An event-driven approach to control and optimization of multi-agent systems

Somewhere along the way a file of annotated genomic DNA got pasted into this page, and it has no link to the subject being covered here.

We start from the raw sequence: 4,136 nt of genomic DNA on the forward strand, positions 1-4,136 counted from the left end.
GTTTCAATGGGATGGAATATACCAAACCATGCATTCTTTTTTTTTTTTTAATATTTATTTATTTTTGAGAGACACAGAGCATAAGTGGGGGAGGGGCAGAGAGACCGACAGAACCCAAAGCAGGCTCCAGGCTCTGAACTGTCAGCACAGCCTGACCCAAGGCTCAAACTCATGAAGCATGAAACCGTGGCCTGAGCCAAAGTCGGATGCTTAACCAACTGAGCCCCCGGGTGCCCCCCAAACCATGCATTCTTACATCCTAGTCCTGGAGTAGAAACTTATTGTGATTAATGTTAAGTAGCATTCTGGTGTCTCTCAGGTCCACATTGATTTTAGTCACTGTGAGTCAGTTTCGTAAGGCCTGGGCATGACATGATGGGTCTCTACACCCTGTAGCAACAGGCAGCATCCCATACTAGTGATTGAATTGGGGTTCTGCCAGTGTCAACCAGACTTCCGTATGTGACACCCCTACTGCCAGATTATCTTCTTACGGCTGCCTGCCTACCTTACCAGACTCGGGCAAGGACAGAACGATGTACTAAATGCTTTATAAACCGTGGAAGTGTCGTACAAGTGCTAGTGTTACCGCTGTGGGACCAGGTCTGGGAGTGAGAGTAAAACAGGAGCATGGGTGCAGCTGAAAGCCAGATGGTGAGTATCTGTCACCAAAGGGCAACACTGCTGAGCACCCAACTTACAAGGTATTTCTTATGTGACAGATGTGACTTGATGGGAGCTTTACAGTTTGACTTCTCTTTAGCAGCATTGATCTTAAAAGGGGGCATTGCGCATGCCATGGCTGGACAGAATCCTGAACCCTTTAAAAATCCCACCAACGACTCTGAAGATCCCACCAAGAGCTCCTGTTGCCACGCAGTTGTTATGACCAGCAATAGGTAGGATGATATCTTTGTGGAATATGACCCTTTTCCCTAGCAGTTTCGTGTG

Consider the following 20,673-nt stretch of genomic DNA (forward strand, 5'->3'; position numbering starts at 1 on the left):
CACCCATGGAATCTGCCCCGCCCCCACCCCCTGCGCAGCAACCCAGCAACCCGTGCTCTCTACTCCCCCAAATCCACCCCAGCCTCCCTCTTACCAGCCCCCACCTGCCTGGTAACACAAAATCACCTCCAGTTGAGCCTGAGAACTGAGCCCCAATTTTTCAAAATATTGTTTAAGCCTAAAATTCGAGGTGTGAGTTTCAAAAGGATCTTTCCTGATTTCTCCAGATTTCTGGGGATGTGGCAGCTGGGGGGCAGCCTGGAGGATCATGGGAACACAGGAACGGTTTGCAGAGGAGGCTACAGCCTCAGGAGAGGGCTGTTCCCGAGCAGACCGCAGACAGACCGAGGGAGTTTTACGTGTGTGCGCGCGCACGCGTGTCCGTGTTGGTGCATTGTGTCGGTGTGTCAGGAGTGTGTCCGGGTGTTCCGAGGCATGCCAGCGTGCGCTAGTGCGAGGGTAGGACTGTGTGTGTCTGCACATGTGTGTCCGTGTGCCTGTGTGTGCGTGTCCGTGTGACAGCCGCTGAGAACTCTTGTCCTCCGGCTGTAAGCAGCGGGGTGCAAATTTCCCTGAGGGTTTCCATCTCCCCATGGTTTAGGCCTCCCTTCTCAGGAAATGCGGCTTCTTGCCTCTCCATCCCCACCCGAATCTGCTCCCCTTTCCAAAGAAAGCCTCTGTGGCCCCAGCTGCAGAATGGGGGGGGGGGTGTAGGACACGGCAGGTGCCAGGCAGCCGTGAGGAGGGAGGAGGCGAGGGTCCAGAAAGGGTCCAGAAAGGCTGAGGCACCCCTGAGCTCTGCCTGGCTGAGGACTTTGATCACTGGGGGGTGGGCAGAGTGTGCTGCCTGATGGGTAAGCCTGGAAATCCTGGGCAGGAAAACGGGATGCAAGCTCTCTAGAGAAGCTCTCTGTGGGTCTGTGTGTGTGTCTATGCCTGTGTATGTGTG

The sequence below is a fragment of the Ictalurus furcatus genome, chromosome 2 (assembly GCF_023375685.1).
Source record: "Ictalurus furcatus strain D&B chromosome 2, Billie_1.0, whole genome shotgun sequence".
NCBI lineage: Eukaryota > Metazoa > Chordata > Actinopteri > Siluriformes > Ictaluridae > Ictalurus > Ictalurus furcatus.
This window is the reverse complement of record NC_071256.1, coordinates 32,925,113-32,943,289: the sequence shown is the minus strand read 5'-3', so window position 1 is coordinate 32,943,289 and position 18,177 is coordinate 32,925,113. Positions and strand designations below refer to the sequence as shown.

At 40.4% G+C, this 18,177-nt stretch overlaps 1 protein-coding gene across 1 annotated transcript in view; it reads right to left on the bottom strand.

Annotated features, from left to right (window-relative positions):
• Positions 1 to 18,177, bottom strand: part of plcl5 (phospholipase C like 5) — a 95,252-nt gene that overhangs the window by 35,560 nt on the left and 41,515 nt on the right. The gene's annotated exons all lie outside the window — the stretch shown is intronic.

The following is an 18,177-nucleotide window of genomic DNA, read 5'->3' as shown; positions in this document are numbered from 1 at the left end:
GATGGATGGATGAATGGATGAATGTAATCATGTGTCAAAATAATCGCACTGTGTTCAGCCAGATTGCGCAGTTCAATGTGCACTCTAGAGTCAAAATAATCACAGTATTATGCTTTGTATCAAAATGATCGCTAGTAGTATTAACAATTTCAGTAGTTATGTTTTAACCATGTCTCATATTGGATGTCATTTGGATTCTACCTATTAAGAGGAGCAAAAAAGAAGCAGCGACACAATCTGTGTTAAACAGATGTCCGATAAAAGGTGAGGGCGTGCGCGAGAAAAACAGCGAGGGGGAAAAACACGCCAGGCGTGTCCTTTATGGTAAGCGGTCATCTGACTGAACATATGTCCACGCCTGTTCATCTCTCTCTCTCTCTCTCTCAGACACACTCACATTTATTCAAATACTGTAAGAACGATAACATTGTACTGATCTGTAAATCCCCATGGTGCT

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This dissertation studies the application of several event-driven control schemes in multi-agent systems. First, a new cooperative receding horizon (CRH) controller is designed and applied to a class of maximum reward collection problems. Target rewards are time-variant with finite deadlines and the environment contains uncertainties. The new methodology adapts an event-driven approach by optimizing the control for a planning horizon and updating it for a shorter action horizon. The proposed CRH controller addresses several issues including potential instabilities and oscillations. It also improves the estimated reward-to-go which enhances the overall performance of the controller. The other major contribution is that the originally infinite-dimensional feasible control set is reduced to a finite set at each time step which improves the computational cost of the controller. Second, a new event-driven methodology is studied for trajectory planning in multi-agent systems. A rigorous optimal control solution is employed using numerical solutions which turn out to be computationally infeasible in real time applications. The problem is then parameterized using several families of parametric trajectories. The solution to the parametric optimization relies on an unbiased estimate of the objective function's gradient obtained by the "Infinitesimal Perturbation Analysis" method. The premise of event-driven methods is that the events involved are observable so as to "excite" the underlying event-driven controller. However, it is not always obvious that these events actually take place under every feasible control in which case the controller may be useless. This issue of event excitation, which arises specially in multi-agent systems with a finite number of targets, is studied and addressed by introducing a novel performance measure which generates a potential field over the mission space. The effect of the new performance metric is demonstrated through simulation and analytical results.
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